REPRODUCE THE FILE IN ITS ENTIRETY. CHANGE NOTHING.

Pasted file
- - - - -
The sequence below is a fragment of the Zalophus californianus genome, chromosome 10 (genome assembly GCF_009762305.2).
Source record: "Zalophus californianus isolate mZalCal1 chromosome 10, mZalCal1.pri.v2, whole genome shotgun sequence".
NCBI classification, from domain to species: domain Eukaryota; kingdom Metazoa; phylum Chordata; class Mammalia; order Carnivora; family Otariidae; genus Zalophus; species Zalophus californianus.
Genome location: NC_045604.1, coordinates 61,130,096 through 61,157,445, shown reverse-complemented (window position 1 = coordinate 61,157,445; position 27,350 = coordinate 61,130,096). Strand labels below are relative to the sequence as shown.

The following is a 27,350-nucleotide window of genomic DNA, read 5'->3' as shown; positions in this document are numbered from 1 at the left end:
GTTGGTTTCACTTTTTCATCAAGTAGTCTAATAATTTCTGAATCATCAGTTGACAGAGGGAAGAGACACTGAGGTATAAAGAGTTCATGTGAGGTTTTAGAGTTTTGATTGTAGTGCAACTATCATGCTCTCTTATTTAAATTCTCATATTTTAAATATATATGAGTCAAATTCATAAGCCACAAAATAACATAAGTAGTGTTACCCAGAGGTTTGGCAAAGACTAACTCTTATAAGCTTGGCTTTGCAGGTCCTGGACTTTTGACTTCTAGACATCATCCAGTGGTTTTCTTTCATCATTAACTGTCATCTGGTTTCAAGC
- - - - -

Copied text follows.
The sequence below is a fragment of the Zalophus californianus genome, chromosome 10 (genome assembly GCF_009762305.2).
Source record: "Zalophus californianus isolate mZalCal1 chromosome 10, mZalCal1.pri.v2, whole genome shotgun sequence".
NCBI classification, from domain to species: domain Eukaryota; kingdom Metazoa; phylum Chordata; class Mammalia; order Carnivora; family Otariidae; genus Zalophus; species Zalophus californianus.
Genome location: NC_045604.1, coordinates 61,130,096 through 61,157,445, shown reverse-complemented (window position 1 = coordinate 61,157,445; position 27,350 = coordinate 61,130,096). Strand labels below are relative to the sequence as shown.

The following is a 27,350-nucleotide window of genomic DNA, read 5'->3' as shown; positions in this document are numbered from 1 at the left end:
GTTGGTTTCACTTTTTCATCAAGTAGTCTAATAATTTCTGAATCATCAGTTGACAGAGGGAAGAGACACTGAGGTATAAAGAGTTCATGTGAGGTTTTAGAGTTTTGATTGTAGTGCAACTATCATGCTCTCTTATTTAAATTCTCATATTTTAAATATATATGAGTCAAATTCATAAGCCACAAAATAACATAAGTAGTGTTACCCAGAGGTTTGGCAAAGACTAACTCTTATAAGCTTGGCTTTGCAGGTCCTGGACTTTTGACTTCTAGACATCATCCAGTGGTTTTCTTTCATCATTAACTGTCATCTGGTTTCAAGC